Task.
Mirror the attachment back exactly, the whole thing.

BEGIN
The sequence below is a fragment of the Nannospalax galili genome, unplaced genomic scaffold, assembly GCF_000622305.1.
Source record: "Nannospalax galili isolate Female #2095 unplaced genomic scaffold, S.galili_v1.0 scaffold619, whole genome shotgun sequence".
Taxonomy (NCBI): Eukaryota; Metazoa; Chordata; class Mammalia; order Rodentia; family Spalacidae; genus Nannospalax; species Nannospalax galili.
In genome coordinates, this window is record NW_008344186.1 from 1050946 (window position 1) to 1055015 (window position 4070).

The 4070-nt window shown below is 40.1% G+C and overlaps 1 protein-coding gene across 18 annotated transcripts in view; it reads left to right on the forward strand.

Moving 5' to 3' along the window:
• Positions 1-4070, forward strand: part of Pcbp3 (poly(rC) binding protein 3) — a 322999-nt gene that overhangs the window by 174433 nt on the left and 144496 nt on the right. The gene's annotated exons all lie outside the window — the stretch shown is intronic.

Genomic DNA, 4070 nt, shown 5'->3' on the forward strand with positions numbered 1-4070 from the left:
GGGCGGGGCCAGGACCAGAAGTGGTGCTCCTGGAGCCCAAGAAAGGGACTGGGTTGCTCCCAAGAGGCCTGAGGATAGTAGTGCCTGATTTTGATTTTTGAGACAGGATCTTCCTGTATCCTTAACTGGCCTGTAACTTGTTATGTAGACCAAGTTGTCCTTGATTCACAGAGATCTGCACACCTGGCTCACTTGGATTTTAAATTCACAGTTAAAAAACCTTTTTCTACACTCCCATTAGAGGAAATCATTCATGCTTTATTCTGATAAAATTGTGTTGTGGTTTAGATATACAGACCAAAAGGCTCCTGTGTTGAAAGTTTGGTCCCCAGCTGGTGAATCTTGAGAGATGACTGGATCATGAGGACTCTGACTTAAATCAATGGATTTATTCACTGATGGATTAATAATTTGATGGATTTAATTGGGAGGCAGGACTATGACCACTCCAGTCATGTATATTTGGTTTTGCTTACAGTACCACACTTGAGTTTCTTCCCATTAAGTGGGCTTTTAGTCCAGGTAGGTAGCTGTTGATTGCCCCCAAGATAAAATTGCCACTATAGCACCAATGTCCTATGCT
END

The sequence below is a fragment of the Nannospalax galili genome, unplaced genomic scaffold, assembly GCF_000622305.1.
Source record: "Nannospalax galili isolate Female #2095 unplaced genomic scaffold, S.galili_v1.0 scaffold619, whole genome shotgun sequence".
Taxonomy (NCBI): Eukaryota; Metazoa; Chordata; class Mammalia; order Rodentia; family Spalacidae; genus Nannospalax; species Nannospalax galili.
In genome coordinates, this window is record NW_008344186.1 from 1050946 (window position 1) to 1055015 (window position 4070).

The 4070-nt window shown below is 40.1% G+C and overlaps 1 protein-coding gene across 18 annotated transcripts in view; it reads left to right on the forward strand.

Moving 5' to 3' along the window:
• Positions 1-4070, forward strand: part of Pcbp3 (poly(rC) binding protein 3) — a 322999-nt gene that overhangs the window by 174433 nt on the left and 144496 nt on the right. The gene's annotated exons all lie outside the window — the stretch shown is intronic.

Genomic DNA, 4070 nt, shown 5'->3' on the forward strand with positions numbered 1-4070 from the left:
GGGCGGGGCCAGGACCAGAAGTGGTGCTCCTGGAGCCCAAGAAAGGGACTGGGTTGCTCCCAAGAGGCCTGAGGATAGTAGTGCCTGATTTTGATTTTTGAGACAGGATCTTCCTGTATCCTTAACTGGCCTGTAACTTGTTATGTAGACCAAGTTGTCCTTGATTCACAGAGATCTGCACACCTGGCTCACTTGGATTTTAAATTCACAGTTAAAAAACCTTTTTCTACACTCCCATTAGAGGAAATCATTCATGCTTTATTCTGATAAAATTGTGTTGTGGTTTAGATATACAGACCAAAAGGCTCCTGTGTTGAAAGTTTGGTCCCCAGCTGGTGAATCTTGAGAGATGACTGGATCATGAGGACTCTGACTTAAATCAATGGATTTATTCACTGATGGATTAATAATTTGATGGATTTAATTGGGAGGCAGGACTATGACCACTCCAGTCATGTATATTTGGTTTTGCTTACAGTACCACACTTGAGTTTCTTCCCATTAAGTGGGCTTTTAGTCCAGGTAGGTAGCTGTTGATTGCCCCCAAGATAAAATTGCCACTATAGCACCAATGTCCTATGCT